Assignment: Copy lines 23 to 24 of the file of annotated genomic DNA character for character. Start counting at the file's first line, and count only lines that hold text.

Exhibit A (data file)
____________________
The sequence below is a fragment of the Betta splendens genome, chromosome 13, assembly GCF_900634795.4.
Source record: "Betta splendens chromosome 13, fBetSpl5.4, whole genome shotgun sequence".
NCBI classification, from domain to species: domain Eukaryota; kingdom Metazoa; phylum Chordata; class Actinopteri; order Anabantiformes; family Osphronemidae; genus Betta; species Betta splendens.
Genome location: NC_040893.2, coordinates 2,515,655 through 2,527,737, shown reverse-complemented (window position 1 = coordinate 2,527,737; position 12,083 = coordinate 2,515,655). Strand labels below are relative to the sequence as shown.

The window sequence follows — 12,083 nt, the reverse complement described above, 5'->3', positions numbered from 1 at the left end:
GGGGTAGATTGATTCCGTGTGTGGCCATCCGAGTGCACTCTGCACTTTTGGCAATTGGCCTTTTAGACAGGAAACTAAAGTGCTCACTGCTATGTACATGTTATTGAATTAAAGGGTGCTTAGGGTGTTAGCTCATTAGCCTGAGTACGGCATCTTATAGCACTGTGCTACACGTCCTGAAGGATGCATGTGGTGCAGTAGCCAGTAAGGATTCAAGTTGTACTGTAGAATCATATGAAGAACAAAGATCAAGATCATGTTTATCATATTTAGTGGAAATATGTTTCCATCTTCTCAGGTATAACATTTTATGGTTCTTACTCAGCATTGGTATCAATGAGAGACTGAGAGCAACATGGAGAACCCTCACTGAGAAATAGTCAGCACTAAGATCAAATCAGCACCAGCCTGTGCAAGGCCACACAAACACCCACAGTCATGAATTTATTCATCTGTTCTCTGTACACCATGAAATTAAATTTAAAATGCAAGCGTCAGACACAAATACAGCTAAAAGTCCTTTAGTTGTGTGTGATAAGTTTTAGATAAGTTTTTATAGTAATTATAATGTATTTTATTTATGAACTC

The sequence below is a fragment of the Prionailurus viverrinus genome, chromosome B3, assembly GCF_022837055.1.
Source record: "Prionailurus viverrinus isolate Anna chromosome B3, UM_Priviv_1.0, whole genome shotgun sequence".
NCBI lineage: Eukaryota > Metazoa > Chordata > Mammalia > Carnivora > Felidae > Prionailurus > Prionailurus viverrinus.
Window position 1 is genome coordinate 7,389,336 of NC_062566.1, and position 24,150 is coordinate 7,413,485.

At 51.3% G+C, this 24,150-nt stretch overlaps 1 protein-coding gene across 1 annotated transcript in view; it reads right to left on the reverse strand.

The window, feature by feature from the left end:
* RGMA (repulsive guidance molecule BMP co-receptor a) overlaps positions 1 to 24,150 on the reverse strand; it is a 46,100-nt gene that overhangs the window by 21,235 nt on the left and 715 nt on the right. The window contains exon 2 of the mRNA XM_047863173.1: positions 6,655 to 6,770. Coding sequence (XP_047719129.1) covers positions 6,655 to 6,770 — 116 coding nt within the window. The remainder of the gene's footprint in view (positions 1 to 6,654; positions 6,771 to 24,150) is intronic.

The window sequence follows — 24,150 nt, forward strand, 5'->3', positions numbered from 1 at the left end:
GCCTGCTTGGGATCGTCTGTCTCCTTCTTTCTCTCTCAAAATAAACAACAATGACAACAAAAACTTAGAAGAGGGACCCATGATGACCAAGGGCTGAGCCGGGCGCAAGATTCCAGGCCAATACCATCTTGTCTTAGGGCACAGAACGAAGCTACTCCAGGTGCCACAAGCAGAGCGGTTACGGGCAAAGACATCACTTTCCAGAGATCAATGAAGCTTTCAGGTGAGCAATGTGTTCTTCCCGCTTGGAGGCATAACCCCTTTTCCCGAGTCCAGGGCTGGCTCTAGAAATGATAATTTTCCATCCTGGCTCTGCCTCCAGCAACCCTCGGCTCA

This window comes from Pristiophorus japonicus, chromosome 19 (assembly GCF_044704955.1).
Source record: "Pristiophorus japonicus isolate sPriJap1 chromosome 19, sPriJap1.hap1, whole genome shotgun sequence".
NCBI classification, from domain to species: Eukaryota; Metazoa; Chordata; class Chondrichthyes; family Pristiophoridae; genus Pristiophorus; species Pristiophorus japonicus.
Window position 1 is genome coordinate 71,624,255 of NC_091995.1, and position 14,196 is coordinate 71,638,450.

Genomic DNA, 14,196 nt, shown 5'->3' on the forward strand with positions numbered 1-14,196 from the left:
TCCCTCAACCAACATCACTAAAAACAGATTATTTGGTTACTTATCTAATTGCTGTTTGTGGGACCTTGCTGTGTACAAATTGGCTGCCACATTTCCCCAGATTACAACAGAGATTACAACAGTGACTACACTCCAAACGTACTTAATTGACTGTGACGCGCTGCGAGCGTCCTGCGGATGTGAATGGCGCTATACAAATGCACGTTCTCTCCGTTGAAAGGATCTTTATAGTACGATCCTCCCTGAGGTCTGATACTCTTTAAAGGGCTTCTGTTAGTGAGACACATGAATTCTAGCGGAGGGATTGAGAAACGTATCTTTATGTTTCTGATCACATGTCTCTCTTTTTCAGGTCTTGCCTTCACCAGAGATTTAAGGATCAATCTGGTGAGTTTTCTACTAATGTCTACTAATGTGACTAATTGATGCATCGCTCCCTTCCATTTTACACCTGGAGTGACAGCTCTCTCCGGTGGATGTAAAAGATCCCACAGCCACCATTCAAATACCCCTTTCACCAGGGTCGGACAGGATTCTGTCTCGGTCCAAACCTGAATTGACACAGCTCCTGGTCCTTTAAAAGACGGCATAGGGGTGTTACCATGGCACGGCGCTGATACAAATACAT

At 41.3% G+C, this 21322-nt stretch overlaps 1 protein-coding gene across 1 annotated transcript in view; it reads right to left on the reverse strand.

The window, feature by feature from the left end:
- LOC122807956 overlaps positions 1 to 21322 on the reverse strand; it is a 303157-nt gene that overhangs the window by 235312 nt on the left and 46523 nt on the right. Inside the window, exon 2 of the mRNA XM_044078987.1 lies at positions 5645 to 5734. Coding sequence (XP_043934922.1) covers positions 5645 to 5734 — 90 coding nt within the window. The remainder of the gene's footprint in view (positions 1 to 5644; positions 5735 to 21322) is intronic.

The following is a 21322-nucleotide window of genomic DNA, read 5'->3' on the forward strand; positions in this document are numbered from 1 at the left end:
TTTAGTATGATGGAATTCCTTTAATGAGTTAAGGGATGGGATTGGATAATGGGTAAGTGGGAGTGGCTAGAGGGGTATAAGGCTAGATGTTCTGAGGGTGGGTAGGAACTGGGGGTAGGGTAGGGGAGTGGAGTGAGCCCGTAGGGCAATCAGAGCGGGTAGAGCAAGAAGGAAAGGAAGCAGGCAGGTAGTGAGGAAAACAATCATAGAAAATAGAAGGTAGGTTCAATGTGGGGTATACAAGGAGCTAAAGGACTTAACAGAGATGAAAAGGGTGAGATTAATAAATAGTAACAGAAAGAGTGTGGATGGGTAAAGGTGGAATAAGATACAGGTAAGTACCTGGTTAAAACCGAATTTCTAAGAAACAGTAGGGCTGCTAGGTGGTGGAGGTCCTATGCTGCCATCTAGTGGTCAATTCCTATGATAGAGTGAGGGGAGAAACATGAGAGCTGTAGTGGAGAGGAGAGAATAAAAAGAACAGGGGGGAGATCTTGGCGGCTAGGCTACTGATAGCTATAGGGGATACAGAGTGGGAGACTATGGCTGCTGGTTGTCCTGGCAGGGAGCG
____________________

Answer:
The window, feature by feature from the left end:
- LOC122807956 overlaps positions 1 to 21322 on the reverse strand; it is a 303157-nt gene that overhangs the window by 235312 nt on the left and 46523 nt on the right. Inside the window, exon 2 of the mRNA XM_044078987.1 lies at positions 5645 to 5734. Coding sequence (XP_043934922.1) covers positions 5645 to 5734 — 90 coding nt within the window. The remainder of the gene's footprint in view (positions 1 to 5644; positions 5735 to 21322) is intronic.